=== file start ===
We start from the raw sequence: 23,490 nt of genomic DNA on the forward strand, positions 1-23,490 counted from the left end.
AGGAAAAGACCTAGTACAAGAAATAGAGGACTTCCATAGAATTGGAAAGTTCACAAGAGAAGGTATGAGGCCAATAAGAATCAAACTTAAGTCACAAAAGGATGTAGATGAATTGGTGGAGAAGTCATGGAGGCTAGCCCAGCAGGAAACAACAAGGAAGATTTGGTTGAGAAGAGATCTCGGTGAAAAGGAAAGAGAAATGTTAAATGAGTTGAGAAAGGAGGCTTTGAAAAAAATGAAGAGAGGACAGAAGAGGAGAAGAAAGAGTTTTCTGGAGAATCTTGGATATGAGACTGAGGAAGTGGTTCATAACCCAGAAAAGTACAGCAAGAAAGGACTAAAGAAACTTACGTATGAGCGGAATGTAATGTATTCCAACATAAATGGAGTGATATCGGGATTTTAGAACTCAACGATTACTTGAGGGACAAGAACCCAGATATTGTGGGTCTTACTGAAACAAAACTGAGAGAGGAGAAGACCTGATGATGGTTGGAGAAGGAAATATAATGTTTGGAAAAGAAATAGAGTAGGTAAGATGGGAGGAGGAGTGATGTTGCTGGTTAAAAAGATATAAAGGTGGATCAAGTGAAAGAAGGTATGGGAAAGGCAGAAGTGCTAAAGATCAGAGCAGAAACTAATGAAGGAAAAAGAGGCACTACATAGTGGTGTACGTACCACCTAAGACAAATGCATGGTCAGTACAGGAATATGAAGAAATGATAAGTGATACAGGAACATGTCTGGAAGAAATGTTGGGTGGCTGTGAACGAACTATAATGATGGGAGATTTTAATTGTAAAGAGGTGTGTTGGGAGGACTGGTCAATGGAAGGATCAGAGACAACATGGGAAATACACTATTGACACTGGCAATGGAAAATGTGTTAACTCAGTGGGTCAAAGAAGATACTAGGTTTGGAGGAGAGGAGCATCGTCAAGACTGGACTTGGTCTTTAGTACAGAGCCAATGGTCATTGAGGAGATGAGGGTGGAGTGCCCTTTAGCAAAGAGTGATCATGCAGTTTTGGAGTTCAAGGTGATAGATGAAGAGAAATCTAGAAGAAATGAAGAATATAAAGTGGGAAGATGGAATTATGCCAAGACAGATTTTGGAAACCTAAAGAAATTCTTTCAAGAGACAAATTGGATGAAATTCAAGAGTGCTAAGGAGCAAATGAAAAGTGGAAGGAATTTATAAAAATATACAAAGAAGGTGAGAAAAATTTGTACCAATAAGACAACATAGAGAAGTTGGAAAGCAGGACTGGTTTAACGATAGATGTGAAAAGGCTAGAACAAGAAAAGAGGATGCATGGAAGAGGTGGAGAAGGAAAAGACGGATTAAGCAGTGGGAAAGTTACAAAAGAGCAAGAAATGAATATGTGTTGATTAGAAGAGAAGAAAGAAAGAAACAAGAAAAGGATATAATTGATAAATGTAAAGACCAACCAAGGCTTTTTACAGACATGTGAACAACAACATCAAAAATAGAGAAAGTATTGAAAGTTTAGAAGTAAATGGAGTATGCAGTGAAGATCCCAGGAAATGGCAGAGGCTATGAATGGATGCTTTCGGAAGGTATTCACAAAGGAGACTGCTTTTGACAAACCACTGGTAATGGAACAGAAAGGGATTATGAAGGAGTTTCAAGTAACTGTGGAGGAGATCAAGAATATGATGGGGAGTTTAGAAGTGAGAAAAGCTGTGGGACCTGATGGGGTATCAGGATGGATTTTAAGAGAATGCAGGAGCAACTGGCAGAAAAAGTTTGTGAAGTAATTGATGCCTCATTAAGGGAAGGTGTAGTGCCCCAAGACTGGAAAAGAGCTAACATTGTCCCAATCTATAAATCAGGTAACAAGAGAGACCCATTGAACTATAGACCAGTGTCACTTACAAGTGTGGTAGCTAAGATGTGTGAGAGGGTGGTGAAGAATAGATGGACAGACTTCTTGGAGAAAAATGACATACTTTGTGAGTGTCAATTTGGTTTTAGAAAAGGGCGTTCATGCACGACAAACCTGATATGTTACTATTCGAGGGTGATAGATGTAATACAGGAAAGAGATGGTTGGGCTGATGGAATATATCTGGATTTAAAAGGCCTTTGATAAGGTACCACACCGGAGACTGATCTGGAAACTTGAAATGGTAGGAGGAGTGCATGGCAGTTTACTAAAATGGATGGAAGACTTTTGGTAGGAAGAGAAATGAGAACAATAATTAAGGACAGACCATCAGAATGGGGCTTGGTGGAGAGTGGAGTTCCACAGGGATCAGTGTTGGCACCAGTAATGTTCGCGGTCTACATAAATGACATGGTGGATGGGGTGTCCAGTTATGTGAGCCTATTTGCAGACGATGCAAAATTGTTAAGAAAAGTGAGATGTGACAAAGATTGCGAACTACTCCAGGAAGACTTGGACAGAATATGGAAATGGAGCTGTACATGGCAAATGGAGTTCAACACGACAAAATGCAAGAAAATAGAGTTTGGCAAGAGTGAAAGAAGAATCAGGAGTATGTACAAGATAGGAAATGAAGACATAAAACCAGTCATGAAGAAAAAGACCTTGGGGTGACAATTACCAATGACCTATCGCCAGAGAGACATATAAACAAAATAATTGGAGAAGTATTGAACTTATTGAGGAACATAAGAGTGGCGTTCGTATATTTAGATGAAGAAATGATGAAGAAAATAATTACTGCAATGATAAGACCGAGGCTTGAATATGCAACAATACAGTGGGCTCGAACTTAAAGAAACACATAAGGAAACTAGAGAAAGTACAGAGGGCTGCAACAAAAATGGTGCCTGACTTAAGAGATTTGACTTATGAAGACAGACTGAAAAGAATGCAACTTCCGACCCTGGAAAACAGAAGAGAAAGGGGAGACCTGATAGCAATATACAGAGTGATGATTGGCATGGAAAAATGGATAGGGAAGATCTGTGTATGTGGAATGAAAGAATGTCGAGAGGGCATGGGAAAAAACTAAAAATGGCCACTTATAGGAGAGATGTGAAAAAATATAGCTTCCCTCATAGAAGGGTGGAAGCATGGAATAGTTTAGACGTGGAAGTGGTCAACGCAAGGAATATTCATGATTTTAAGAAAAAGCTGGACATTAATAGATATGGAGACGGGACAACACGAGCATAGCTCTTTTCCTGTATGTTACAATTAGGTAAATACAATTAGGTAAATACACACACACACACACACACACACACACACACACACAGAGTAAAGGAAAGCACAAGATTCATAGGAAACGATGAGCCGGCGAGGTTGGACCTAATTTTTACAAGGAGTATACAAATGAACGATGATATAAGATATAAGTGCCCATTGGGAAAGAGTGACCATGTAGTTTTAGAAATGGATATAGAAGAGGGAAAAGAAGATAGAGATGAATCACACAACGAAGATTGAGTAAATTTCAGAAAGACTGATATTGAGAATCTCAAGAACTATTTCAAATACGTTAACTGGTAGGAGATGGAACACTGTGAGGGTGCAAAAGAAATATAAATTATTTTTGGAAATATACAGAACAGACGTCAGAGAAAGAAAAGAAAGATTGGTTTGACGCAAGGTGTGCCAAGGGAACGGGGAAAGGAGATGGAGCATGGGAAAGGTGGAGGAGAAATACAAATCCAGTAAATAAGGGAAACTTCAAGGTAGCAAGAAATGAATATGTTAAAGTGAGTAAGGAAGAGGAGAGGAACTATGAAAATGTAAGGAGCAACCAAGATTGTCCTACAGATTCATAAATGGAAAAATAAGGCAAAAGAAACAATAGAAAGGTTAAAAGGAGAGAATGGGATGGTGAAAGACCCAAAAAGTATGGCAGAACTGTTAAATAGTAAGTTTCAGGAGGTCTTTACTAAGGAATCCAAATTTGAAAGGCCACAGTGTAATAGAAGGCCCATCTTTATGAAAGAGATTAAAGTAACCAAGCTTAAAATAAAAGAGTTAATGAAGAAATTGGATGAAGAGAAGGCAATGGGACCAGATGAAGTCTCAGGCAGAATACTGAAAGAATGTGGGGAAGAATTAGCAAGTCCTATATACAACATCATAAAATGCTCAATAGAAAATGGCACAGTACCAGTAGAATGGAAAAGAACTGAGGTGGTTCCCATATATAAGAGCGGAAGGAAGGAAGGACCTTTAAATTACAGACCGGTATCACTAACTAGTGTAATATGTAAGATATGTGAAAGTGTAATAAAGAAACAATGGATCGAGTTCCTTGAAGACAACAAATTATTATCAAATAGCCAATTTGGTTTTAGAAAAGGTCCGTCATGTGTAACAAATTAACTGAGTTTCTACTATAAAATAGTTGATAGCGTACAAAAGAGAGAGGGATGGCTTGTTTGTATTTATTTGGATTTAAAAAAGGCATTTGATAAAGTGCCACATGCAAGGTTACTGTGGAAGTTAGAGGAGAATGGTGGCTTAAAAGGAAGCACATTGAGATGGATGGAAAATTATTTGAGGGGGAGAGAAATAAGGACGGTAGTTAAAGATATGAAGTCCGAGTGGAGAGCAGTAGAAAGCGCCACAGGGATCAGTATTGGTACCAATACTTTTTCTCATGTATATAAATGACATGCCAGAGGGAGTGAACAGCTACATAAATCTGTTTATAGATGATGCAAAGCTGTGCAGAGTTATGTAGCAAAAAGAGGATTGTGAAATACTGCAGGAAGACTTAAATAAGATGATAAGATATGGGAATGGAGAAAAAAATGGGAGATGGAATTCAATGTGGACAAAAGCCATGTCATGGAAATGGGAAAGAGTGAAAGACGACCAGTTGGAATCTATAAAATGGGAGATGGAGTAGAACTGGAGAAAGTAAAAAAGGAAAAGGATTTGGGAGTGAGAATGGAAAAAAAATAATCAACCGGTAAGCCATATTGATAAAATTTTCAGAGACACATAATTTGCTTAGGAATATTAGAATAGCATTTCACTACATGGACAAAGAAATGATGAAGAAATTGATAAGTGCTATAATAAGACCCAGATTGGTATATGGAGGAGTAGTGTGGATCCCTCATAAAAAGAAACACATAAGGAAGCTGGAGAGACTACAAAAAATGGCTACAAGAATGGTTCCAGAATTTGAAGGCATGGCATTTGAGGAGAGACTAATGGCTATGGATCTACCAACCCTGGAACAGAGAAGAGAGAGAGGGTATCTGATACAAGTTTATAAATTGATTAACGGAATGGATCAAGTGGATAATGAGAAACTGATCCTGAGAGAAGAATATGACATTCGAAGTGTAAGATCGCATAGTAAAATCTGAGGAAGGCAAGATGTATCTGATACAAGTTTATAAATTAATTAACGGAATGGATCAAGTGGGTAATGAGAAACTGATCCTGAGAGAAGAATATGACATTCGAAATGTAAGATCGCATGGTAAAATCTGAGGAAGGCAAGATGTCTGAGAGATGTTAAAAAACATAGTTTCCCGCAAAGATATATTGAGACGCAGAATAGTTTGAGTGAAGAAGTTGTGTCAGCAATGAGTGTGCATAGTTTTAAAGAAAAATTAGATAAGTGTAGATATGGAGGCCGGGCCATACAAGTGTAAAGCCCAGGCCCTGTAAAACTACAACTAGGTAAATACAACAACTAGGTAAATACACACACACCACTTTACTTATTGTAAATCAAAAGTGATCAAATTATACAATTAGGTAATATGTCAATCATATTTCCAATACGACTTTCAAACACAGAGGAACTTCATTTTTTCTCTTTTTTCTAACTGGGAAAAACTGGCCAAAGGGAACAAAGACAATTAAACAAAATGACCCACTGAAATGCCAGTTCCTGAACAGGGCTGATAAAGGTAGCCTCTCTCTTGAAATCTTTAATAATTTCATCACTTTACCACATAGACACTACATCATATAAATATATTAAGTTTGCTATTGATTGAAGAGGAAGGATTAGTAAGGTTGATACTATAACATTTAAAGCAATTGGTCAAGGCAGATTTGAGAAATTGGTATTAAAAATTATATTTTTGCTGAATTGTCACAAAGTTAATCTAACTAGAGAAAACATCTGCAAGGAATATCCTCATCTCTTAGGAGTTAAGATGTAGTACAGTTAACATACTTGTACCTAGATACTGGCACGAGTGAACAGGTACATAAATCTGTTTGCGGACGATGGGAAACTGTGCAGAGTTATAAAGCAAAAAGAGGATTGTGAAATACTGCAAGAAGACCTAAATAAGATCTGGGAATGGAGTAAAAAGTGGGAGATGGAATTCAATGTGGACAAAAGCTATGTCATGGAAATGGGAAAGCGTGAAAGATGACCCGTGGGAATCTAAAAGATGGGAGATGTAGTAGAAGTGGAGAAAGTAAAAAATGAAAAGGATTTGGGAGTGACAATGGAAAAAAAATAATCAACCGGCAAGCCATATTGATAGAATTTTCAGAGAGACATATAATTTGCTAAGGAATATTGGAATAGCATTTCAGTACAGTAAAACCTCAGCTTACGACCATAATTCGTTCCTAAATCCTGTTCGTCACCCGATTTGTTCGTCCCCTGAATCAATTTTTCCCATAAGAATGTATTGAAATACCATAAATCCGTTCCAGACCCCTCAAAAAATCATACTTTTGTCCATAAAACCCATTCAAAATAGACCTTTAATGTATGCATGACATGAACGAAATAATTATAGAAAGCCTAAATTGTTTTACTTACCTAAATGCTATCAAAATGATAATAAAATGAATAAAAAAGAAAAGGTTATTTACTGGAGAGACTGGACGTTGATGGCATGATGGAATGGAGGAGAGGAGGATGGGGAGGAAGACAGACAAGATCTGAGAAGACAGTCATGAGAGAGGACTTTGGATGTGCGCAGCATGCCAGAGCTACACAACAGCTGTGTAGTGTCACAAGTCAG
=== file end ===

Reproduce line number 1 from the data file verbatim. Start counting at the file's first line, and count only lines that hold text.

We start from the raw sequence: 23,490 nt of genomic DNA on the forward strand, positions 1-23,490 counted from the left end.